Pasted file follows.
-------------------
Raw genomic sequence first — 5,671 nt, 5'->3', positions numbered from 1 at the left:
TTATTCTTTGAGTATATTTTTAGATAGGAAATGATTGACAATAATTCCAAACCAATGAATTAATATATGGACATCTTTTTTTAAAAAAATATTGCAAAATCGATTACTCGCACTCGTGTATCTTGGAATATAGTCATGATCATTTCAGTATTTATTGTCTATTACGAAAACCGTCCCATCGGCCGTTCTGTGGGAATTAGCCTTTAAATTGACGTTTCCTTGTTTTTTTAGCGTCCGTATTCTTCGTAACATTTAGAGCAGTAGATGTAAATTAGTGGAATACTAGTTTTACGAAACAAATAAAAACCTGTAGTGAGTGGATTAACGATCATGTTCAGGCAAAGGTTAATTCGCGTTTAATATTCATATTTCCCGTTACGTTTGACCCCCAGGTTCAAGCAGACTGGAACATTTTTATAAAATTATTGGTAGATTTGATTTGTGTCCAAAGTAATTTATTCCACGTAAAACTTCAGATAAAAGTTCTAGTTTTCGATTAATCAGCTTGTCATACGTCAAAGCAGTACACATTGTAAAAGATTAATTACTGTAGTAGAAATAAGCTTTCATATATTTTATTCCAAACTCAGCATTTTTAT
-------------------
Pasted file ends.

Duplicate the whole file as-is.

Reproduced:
Raw genomic sequence first — 5,671 nt, 5'->3', positions numbered from 1 at the left:
TTATTCTTTGAGTATATTTTTAGATAGGAAATGATTGACAATAATTCCAAACCAATGAATTAATATATGGACATCTTTTTTTAAAAAAATATTGCAAAATCGATTACTCGCACTCGTGTATCTTGGAATATAGTCATGATCATTTCAGTATTTATTGTCTATTACGAAAACCGTCCCATCGGCCGTTCTGTGGGAATTAGCCTTTAAATTGACGTTTCCTTGTTTTTTTAGCGTCCGTATTCTTCGTAACATTTAGAGCAGTAGATGTAAATTAGTGGAATACTAGTTTTACGAAACAAATAAAAACCTGTAGTGAGTGGATTAACGATCATGTTCAGGCAAAGGTTAATTCGCGTTTAATATTCATATTTCCCGTTACGTTTGACCCCCAGGTTCAAGCAGACTGGAACATTTTTATAAAATTATTGGTAGATTTGATTTGTGTCCAAAGTAATTTATTCCACGTAAAACTTCAGATAAAAGTTCTAGTTTTCGATTAATCAGCTTGTCATACGTCAAAGCAGTACACATTGTAAAAGATTAATTACTGTAGTAGAAATAAGCTTTCATATATTTTATTCCAAACTCAGCATTTTTAT